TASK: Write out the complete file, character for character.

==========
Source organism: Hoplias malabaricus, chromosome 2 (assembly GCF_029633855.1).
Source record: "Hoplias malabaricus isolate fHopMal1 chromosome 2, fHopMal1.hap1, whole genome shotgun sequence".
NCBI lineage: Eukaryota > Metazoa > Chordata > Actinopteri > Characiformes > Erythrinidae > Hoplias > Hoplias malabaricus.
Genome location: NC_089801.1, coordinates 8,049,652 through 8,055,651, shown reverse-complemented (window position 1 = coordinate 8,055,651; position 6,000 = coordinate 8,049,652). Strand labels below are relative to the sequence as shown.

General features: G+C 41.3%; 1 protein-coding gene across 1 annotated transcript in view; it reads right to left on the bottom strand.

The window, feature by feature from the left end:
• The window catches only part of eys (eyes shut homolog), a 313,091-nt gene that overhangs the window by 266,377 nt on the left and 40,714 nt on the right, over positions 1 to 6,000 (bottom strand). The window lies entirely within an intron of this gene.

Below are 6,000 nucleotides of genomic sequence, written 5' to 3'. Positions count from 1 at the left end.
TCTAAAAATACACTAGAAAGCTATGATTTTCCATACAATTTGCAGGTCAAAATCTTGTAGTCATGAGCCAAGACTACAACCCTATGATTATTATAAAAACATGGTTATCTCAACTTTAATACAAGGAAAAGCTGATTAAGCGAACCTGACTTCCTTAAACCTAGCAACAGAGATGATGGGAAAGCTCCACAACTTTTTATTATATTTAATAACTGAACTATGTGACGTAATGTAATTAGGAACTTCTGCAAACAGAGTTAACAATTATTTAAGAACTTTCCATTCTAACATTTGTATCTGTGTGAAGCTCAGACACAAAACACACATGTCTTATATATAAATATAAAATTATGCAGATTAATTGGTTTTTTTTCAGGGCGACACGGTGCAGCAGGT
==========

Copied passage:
Source organism: Hoplias malabaricus, chromosome 2 (assembly GCF_029633855.1).
Source record: "Hoplias malabaricus isolate fHopMal1 chromosome 2, fHopMal1.hap1, whole genome shotgun sequence".
NCBI lineage: Eukaryota > Metazoa > Chordata > Actinopteri > Characiformes > Erythrinidae > Hoplias > Hoplias malabaricus.
Genome location: NC_089801.1, coordinates 8,049,652 through 8,055,651, shown reverse-complemented (window position 1 = coordinate 8,055,651; position 6,000 = coordinate 8,049,652). Strand labels below are relative to the sequence as shown.

General features: G+C 41.3%; 1 protein-coding gene across 1 annotated transcript in view; it reads right to left on the bottom strand.

The window, feature by feature from the left end:
• The window catches only part of eys (eyes shut homolog), a 313,091-nt gene that overhangs the window by 266,377 nt on the left and 40,714 nt on the right, over positions 1 to 6,000 (bottom strand). The window lies entirely within an intron of this gene.

Below are 6,000 nucleotides of genomic sequence, written 5' to 3'. Positions count from 1 at the left end.
TCTAAAAATACACTAGAAAGCTATGATTTTCCATACAATTTGCAGGTCAAAATCTTGTAGTCATGAGCCAAGACTACAACCCTATGATTATTATAAAAACATGGTTATCTCAACTTTAATACAAGGAAAAGCTGATTAAGCGAACCTGACTTCCTTAAACCTAGCAACAGAGATGATGGGAAAGCTCCACAACTTTTTATTATATTTAATAACTGAACTATGTGACGTAATGTAATTAGGAACTTCTGCAAACAGAGTTAACAATTATTTAAGAACTTTCCATTCTAACATTTGTATCTGTGTGAAGCTCAGACACAAAACACACATGTCTTATATATAAATATAAAATTATGCAGATTAATTGGTTTTTTTTCAGGGCGACACGGTGCAGCAGGT